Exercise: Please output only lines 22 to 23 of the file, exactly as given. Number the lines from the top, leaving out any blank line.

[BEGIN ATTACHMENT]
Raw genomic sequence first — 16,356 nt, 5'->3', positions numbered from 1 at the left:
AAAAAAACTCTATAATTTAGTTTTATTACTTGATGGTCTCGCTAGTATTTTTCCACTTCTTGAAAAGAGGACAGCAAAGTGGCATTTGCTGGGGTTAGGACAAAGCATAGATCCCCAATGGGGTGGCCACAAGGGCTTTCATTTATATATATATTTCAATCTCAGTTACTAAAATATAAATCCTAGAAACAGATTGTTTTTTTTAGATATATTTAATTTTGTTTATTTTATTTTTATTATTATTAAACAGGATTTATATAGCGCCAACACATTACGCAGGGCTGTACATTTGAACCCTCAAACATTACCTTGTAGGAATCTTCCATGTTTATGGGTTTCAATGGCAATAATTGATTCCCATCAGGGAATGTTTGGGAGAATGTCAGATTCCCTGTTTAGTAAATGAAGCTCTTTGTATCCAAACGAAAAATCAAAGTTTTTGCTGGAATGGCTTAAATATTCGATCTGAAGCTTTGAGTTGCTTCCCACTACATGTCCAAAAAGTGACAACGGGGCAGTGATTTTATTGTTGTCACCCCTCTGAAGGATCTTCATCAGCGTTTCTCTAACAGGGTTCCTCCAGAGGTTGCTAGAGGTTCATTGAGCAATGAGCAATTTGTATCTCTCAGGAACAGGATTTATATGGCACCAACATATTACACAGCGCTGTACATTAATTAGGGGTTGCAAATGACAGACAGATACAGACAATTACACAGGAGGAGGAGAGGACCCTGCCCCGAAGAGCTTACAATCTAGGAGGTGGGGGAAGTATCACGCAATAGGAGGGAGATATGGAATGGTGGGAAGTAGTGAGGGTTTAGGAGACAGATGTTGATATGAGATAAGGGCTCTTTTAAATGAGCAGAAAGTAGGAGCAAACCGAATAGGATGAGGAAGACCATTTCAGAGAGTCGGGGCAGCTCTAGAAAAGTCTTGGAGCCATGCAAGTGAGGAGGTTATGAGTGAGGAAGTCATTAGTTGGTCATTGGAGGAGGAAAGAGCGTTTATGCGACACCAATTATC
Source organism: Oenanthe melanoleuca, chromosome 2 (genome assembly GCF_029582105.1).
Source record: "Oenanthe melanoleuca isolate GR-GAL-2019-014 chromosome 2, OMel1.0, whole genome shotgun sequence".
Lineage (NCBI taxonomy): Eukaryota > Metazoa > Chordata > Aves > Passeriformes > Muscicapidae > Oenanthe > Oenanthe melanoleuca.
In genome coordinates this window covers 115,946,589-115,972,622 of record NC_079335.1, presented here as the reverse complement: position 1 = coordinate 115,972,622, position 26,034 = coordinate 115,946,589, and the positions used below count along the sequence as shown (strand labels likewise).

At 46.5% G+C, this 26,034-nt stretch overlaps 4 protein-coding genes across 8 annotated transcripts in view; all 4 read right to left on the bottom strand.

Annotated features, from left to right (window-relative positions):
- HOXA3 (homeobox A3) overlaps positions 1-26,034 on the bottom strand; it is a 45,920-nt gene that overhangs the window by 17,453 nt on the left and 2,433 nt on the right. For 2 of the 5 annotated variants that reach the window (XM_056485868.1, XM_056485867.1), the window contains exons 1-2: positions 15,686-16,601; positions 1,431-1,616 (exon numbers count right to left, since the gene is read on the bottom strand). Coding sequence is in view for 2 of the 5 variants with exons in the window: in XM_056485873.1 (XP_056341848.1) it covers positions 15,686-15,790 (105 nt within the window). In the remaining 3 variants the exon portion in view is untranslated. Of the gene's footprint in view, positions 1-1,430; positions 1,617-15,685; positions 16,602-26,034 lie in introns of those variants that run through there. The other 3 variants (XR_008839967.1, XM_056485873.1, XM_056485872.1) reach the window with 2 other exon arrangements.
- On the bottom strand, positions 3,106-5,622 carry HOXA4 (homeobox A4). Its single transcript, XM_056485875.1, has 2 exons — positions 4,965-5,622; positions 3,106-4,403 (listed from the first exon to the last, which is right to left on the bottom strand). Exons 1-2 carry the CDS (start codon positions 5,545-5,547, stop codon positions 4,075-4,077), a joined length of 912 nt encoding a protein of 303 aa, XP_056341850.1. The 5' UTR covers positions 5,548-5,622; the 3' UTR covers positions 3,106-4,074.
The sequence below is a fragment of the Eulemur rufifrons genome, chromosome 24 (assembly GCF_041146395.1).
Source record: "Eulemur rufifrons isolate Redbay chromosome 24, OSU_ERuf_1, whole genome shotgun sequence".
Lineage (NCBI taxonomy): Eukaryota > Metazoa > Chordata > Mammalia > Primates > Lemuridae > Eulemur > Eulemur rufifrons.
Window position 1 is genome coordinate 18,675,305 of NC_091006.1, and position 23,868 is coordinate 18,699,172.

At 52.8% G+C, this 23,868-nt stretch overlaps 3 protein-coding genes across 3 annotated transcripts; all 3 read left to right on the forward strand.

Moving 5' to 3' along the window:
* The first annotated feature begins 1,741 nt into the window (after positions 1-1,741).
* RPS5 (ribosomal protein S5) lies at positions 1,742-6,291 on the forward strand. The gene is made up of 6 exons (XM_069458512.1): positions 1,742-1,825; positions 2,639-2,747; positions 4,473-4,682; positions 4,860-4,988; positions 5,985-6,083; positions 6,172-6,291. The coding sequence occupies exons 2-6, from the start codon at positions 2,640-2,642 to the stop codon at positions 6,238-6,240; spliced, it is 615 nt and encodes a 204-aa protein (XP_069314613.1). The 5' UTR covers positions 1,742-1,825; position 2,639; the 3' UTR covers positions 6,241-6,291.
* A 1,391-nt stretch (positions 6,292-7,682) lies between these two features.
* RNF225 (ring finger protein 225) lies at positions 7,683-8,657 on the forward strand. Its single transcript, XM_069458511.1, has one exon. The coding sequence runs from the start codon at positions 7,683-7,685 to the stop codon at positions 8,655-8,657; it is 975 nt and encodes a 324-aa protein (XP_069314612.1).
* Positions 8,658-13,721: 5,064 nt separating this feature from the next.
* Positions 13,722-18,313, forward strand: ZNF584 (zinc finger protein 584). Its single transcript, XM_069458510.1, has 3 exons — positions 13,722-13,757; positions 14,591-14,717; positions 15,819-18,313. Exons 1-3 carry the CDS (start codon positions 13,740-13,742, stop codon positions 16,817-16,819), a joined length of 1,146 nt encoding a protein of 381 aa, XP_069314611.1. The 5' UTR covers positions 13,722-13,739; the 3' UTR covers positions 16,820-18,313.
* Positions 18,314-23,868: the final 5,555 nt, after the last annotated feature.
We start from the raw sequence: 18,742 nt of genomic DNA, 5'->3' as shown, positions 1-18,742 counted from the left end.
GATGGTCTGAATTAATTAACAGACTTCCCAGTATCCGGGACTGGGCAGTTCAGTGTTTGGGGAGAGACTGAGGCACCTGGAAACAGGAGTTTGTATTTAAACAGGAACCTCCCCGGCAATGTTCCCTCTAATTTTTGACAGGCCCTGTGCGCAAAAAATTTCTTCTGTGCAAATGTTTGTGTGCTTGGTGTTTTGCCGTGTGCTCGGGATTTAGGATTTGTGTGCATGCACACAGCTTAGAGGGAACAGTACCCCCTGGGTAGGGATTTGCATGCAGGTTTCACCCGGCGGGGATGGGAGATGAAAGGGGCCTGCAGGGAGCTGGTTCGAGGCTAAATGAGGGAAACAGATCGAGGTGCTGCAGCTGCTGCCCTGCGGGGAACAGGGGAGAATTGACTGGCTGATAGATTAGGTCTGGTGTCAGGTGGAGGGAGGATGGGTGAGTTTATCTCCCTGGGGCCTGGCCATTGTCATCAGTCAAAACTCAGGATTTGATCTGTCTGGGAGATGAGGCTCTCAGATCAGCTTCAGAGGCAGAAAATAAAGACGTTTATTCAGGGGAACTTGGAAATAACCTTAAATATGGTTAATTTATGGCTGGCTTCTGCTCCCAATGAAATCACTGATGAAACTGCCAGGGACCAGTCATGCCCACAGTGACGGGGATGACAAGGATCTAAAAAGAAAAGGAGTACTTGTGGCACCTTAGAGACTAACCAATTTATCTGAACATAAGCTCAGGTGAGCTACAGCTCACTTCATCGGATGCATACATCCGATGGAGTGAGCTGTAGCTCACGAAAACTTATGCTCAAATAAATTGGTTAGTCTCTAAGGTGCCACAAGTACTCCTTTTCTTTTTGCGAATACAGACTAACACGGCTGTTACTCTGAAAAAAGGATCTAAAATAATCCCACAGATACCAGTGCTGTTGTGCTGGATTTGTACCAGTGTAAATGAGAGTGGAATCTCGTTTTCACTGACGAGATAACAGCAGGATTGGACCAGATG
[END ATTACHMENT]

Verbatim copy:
* Positions 13,722-18,313, forward strand: ZNF584 (zinc finger protein 584). Its single transcript, XM_069458510.1, has 3 exons — positions 13,722-13,757; positions 14,591-14,717; positions 15,819-18,313. Exons 1-3 carry the CDS (start codon positions 13,740-13,742, stop codon positions 16,817-16,819), a joined length of 1,146 nt encoding a protein of 381 aa, XP_069314611.1. The 5' UTR covers positions 13,722-13,739; the 3' UTR covers positions 16,820-18,313.
* Positions 18,314-23,868: the final 5,555 nt, after the last annotated feature.